By Big Rob
Sun Apr 05, 2015 11:28 pm
Sun Apr 05, 2015 11:28 pm
The Saudis are quite happy to export their disaffected youth to Syria and Iraq to participate in a sectarian war with Shia Islam - it keeps them from causing trouble at home...Big Rob wrote:ISIS look very much like the Ikhwan. You would think that Saudi would have learned.... oh religion and learning..... my bad.....
They 'were' quite happy. Until they ended up in the sights of the Islamic state......GKC wrote:The Saudis are quite happy to export their disaffected youth to Syria and Iraq to participate in a sectarian war with Shia Islam - it keeps them from causing trouble at home...Big Rob wrote:ISIS look very much like the Ikhwan. You would think that Saudi would have learned.... oh religion and learning..... my bad.....
http://www.bbc.co.uk/news/world-asia-india-34483504" onclick="window.open(this.href);return false;India's foreign ministry has complained to the Saudi Arabian authorities following an alleged "brutal" attack on a 58-year-old Indian woman in Riyadh.
Kasturi Munirathinam's right arm was chopped off, allegedly by her employer, when she tried to escape from their house last week, reports say.
Ms Munirathinam was working as a domestic help. She is recovering in hospital.
Her family has alleged that she was being tortured by her Saudi employers.
Saudi authorities have not commented on the incident yet.
http://blogs.ft.com/david-allen-green/2 ... di-arabia/" onclick="window.open(this.href);return false;To what extent does the influence of the Kingdom of Saudi Arabia reach into the domestic government of the United Kingdom? And what does the UK get in return?
These questions are worth asking, not least when the relationship between the UK and the Saudis has been in the news recently. Leaked documents have shown that the UK did a deal with the Saudis so that both got seats on the UN Human Rights Council. And Jeremy Corbyn, the new leader of the opposition, used his first conference speech to demand that the prime minister personally intervene with the Saudis in respect of an imminent execution.
But in the background to these topical events is the story of an ever-closer relationship between the two governments: a relationship that goes beyond military and intelligence issues for two strategic allies, although “national security” is both the pretext for the Saudis receiving what they want out of it and the excuse the UK gives for hiding what is going on.
Captagon Amphetamine is used by ISIS fighters in SyriaPolice in Lebanon have arrested a Saudi prince on allegations he was attempting to smuggle two tonnes of amphetamines on his private jet. Four others were held in Beirut in what authorities described as a drug bust conducted at the city's Rafik Hariri International Airport.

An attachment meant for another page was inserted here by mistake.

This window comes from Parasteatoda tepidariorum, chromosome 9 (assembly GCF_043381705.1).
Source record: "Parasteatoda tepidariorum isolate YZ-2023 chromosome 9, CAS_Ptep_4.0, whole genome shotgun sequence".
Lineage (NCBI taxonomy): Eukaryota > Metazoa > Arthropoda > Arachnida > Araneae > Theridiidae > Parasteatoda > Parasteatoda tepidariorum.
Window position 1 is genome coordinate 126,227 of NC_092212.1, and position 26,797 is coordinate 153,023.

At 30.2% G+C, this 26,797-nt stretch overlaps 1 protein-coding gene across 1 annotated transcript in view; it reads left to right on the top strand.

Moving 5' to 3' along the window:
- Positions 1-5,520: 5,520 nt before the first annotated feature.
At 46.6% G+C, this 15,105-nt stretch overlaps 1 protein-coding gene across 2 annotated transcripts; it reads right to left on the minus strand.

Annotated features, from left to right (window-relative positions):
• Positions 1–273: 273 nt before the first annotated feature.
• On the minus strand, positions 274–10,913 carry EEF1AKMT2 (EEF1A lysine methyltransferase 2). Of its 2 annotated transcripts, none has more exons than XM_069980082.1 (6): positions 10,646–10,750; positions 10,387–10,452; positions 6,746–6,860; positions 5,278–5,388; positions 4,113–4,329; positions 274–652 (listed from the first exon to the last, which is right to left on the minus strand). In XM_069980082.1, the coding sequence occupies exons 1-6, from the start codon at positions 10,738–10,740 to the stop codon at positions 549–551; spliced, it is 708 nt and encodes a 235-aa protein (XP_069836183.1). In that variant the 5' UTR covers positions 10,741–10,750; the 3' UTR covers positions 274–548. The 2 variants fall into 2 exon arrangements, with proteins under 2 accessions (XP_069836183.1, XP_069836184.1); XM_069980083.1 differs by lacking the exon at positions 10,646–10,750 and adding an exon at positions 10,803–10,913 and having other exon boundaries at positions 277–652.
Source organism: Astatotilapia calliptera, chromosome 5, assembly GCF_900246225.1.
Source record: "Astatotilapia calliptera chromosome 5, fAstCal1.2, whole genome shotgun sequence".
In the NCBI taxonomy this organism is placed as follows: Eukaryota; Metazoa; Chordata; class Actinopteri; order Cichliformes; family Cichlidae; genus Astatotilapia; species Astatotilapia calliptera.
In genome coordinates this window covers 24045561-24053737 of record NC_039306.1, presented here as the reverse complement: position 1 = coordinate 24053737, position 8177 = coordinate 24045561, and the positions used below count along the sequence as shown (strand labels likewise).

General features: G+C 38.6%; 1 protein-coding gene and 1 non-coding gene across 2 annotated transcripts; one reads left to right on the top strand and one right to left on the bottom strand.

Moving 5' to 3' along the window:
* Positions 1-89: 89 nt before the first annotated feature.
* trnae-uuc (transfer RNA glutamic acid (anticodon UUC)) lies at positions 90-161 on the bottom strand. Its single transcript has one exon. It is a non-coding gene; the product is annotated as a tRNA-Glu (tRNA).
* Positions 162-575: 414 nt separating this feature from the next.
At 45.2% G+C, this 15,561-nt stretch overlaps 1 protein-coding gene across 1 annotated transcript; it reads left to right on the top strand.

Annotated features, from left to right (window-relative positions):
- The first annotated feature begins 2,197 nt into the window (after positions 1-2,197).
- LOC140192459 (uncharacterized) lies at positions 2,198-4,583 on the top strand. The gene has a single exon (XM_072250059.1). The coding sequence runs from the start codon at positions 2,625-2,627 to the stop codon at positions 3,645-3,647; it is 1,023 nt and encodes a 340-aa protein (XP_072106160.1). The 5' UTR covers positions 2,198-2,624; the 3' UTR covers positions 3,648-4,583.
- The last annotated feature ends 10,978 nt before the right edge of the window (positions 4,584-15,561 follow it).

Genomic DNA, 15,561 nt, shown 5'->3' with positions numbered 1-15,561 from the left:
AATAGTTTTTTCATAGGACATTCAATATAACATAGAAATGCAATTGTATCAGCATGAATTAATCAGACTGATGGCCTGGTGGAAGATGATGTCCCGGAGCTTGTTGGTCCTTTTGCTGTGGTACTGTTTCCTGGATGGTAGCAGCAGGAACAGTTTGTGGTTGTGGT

Investigators said they found 40 bags of Captagon Amphetamine pills and some cocaine aboard the plane, which was about to depart for the northern Saudi city of Hael.
Ashraf Fayadh: Saudi Arabia to 'sue' Twitter user describing Palestinian poet's death sentence as 'Isis-like'
'The justice ministry will sue the person who described ... the sentencing of a man to death for apostasy as being `Isis-like',' a justice ministry source claimed
Saudi Arabia will sue any Twitter user who compares the Kingdom’s recent decision to execute a poet to punishments handed down by Isis.
Ashraf Fayadh, a 35-year-old Palestinian poet, was sentenced to death for apostasy – renouncing one’s faith – by a court in Abha on 17 November, according to documents seen by Human Rights Watch.
The sentence has provoked widespread condemnation, not only from international human rights organisations but also from legions of Twitter and other social media users.
UK could be prosecuted for war crimes over missiles sold to Saudi Arabia that were used to kill civilians in Yemen
Britain is at risk of being prosecuted for war crimes because of growing evidence that missiles sold to Saudi Arabia have been used against civilian targets in Yemen’s brutal civil war, Foreign Office lawyers and diplomats have warned.
Advisers to Philip Hammond, the Foreign Secretary, have stepped up legal warnings that the sale of specialist missiles to the Saudis, deployed throughout nine months of almost daily bombing raids in west Yemen against Houthi rebels, may breach international humanitarian law.
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